As it worked out, I managed to avoid the inevitable sprint, by being right behind the almost inevitable crash on the final bend. With 250 metres to go, two riders in front of me hit the deck and that was it for me. I lurched over the top / side of them and hit the floor on my good side, but still somehow managed to pop out my bad shoulder.

I Scream Colne

Anyone who’s dislocated one before will identify with the all-consuming pain. I was calm in a way, reassured by knowing what I’d done and that 95% of the pain would be gone once they’d got it put back in in hospital. Panicked, to an extent about what Katie would think of me when she saw me in an ambulance – again. Never easy that stuff. But most of all, upper body movement of any description caused groaning, moaning agony. That needed sorting.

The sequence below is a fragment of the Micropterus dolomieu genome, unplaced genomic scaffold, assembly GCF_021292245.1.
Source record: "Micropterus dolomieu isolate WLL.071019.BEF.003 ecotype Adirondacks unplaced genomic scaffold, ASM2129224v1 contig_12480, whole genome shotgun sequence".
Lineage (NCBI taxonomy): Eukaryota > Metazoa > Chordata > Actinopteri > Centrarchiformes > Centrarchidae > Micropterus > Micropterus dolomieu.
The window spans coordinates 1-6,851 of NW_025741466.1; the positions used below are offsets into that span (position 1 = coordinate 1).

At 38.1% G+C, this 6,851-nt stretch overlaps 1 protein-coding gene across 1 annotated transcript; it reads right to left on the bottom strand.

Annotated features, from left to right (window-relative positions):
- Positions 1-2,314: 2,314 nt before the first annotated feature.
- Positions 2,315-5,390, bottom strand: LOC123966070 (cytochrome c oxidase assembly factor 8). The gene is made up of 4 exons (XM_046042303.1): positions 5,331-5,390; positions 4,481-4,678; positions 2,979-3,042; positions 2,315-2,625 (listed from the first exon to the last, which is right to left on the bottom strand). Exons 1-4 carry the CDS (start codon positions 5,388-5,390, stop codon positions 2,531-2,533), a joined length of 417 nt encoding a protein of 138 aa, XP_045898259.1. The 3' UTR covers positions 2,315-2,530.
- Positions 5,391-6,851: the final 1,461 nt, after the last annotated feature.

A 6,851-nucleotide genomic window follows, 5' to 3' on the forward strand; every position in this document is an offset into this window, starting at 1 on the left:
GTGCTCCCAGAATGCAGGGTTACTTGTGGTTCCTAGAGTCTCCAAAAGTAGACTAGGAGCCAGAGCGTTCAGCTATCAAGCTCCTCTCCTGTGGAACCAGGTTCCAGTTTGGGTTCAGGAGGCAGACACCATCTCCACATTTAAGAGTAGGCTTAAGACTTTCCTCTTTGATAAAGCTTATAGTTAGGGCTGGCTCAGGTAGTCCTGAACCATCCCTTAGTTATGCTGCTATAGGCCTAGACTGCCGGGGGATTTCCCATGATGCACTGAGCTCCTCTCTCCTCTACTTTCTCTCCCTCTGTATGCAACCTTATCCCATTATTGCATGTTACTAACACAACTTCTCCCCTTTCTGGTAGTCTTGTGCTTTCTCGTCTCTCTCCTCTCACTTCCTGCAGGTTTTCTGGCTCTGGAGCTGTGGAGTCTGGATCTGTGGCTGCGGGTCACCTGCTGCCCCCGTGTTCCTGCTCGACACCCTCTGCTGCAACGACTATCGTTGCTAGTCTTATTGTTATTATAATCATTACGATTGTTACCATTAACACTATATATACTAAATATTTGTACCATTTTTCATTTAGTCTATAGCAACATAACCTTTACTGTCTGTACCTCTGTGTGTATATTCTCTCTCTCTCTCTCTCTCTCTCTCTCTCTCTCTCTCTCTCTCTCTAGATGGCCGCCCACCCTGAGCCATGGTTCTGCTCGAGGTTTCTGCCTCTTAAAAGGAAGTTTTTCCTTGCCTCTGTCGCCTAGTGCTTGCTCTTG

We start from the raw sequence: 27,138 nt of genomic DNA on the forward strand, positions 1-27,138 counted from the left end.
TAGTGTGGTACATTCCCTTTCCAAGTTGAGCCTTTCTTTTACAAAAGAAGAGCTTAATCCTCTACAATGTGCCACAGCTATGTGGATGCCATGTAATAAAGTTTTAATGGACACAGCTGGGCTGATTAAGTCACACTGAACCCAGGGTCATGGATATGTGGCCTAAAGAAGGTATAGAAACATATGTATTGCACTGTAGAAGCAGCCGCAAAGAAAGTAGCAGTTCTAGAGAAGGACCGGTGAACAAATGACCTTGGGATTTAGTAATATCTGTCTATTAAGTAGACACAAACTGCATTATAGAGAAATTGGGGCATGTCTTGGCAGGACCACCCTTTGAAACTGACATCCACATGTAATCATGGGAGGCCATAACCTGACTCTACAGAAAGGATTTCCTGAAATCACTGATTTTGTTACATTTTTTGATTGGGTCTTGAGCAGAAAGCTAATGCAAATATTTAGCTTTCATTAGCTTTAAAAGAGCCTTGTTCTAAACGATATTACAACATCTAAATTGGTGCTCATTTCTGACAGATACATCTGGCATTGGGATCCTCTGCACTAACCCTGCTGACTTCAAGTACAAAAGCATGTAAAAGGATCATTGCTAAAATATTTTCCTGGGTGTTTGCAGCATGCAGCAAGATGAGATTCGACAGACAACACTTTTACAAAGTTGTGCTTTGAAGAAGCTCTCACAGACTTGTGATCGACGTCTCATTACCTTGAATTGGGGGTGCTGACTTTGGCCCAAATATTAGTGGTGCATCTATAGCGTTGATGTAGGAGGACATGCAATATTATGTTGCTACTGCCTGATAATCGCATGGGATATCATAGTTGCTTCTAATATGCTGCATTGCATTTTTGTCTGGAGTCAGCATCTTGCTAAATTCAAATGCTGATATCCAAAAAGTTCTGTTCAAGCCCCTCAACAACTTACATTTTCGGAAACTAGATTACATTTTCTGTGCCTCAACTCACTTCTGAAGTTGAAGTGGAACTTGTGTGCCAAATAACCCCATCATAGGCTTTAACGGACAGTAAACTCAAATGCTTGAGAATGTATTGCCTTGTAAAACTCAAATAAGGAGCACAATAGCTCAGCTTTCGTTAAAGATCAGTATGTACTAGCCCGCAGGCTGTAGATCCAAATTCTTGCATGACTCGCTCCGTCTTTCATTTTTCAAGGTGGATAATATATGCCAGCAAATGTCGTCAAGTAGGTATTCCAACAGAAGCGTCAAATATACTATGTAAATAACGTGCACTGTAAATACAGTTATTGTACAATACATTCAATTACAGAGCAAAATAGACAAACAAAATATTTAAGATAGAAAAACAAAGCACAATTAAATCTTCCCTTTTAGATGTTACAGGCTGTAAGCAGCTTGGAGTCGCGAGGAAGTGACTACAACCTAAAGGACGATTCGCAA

St John’s Ambulance were there and were ace. But they did run out of Entonox (gas and air!) after I’d relaxed my muscles for 15 mins or so. That was a bummer. When I eventually got to Blackburn Royal Infirmary and waited 20 minutes for some more Entonox, I was borderline passing out. Not being dramatic, just consumed by pain. Temporary pain though. Lordy, did I tote on that stuff when they got me some. It was amazing. I heard echos and weird reverberations, spoke jibberish, and saw in tunnels. But it relieved it.

X-Ray-ted words